Talk:Copyright expiration in Australia
|WikiProject Australia / Law||(Rated Start-class)|
Kudos to Astrokey44 for the initiative and effort in compiling the information for this new article. However, since this article is in the Main namespace, and several passages used here first appeared on various Talk pages (ie not written or intended as "article style"), the article probably needs further parsing: some statements might constitute "original research" and/or "personal opinion". For example, some of the discussion here about whether Institutions do/do not have claims of copyright over faithful reproductions of PD works had originally been written more as an opinion, rather than reportage on what notable authorities have to say on the subject. Just a note of caution, but it should not be too troublesome to recast the text in more neutral, referenced terms.--cjllw | TALK 23:36, 1 November 2005 (UTC)
- Thanks, the discussion that was happening over there was really useful and I thought it deserved its own article. It does need alot of editing and it would be good if it were looked over by the same people involved in that discussion. Maybe the talk sections there should be copied across to the talk here? Astrokey44 23:51, 1 November 2005 (UTC)
- Theres several discussions here at AWNB: Wikipedia:Australian_Wikipedians'_notice_board#Crown_copyright and Wikipedia:Australian_Wikipedians'_notice_board#Removing_non-free_images (it will probably be put into archive 14 eventually); and also some of the discussion is also here Template talk:PD-Australia -----Astrokey44 05:29, 9 November 2005 (UTC)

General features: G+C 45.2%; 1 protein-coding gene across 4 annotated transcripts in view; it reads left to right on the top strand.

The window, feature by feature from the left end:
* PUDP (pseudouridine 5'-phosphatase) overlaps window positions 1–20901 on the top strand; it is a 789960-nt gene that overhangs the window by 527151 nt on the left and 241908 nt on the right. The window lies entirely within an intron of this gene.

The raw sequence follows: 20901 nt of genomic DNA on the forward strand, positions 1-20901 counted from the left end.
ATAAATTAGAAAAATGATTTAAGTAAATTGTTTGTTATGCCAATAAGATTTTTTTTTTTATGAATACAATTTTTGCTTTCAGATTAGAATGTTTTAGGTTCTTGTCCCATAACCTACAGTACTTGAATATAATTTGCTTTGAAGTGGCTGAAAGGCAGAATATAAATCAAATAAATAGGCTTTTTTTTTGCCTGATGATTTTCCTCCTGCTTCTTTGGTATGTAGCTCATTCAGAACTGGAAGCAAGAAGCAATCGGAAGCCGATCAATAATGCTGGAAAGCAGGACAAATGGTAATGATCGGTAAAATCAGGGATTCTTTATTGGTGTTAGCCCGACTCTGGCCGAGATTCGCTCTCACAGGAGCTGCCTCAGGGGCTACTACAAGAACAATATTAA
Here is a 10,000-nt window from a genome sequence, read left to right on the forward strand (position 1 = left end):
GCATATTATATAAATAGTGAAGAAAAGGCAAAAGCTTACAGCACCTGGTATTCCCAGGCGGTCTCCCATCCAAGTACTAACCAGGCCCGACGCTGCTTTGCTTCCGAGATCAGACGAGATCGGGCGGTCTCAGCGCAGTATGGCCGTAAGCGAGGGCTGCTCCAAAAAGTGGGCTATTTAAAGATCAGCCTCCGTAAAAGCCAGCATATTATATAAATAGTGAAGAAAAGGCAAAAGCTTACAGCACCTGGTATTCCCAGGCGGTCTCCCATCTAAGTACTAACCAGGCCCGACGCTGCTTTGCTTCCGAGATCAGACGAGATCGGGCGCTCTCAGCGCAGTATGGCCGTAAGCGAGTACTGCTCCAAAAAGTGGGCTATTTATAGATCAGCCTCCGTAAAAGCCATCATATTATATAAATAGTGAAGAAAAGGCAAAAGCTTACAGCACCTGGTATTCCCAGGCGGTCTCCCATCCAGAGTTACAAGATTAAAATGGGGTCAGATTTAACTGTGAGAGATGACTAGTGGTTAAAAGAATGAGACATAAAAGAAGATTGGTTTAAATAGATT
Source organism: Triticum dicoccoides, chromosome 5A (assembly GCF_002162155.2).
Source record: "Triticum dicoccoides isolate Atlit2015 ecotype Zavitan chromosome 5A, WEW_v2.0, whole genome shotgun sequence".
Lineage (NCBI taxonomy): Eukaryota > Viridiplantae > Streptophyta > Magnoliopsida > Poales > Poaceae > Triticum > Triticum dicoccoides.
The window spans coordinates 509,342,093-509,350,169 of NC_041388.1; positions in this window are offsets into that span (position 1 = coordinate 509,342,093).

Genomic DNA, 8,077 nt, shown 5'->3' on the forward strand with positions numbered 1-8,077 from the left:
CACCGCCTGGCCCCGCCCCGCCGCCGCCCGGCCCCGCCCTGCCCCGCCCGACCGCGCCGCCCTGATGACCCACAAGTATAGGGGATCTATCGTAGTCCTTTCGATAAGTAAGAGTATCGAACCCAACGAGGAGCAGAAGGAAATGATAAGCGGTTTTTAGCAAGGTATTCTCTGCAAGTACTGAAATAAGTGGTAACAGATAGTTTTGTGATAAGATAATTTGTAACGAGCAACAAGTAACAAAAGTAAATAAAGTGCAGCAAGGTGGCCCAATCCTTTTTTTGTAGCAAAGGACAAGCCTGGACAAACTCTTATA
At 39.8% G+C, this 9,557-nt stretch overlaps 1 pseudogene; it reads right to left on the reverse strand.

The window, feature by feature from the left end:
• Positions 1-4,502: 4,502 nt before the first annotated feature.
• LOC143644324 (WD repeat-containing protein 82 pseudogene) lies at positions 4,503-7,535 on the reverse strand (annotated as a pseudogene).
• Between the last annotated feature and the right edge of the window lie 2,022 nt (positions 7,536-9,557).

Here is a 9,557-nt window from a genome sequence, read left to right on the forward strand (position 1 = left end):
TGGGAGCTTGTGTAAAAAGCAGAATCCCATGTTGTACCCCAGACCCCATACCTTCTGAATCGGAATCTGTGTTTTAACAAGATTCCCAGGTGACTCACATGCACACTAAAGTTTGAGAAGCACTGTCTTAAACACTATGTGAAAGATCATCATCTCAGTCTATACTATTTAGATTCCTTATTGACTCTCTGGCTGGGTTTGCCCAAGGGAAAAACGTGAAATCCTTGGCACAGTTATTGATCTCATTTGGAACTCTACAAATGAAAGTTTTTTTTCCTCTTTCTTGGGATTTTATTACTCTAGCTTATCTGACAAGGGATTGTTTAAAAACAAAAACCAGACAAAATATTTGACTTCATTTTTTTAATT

- Expiration of Australian copyrights might sound better Astrokey44 05:34, 9 November 2005 (UTC)
From the first paragraph: "If the author is known it is 50 years after the author's death if pre 1955 or 70 years if post 1955."
When talking about "pre 1955" and "post 1955", is that referring to the date of the author's death, or the date that the work was first published? In other words, for a work published in 1954, whose author died in 1956, would the copyright expire in 2004 or 2024? - James Foster 16:19, 13 December 2005 (UTC)
Phrasing, and inaccuracies, and other problems
I see that this article was born as discussions on variuous talk pages. It desperately needs an overhaul to remove informal language. Furthermore, it is incorrect in its comparison with U.S. copyright law. Please see WP:PD#Country-specific rules for the correct rule. The January 1, 1996 date is important: if a work entered the public domain after that date in Australia, it is still copyrighted in the U.S. That concerns all photographs published first in Australia on or after january 1, 1946, as well as other works where the author died 1946 or later. Hirtle's chart is useful, but one must read it carefully! Lupo 15:00, 1 February 2006 (UTC)
The phrase "Photographs taken since 1955 will not be in the public domain for at least 20 years..." is highly misleading because it implies that the copyright term was "70 years since creation" when in fact it is "70 years p.m.a." when the author is known and "70 years since publication" for anonymous or pseudonymous photographs, and perpetual for unpublished photographs. The article later cites the relevant infosheet, where the rules are given correctly. Lupo 15:25, 1 February 2006 (UTC)
Much of this text are quotes from the Australian Copyright Act or the infosheet. Apart from the fact that I believe the amount quoted is disproportional (and thus a stretch of "fair use"), please note that: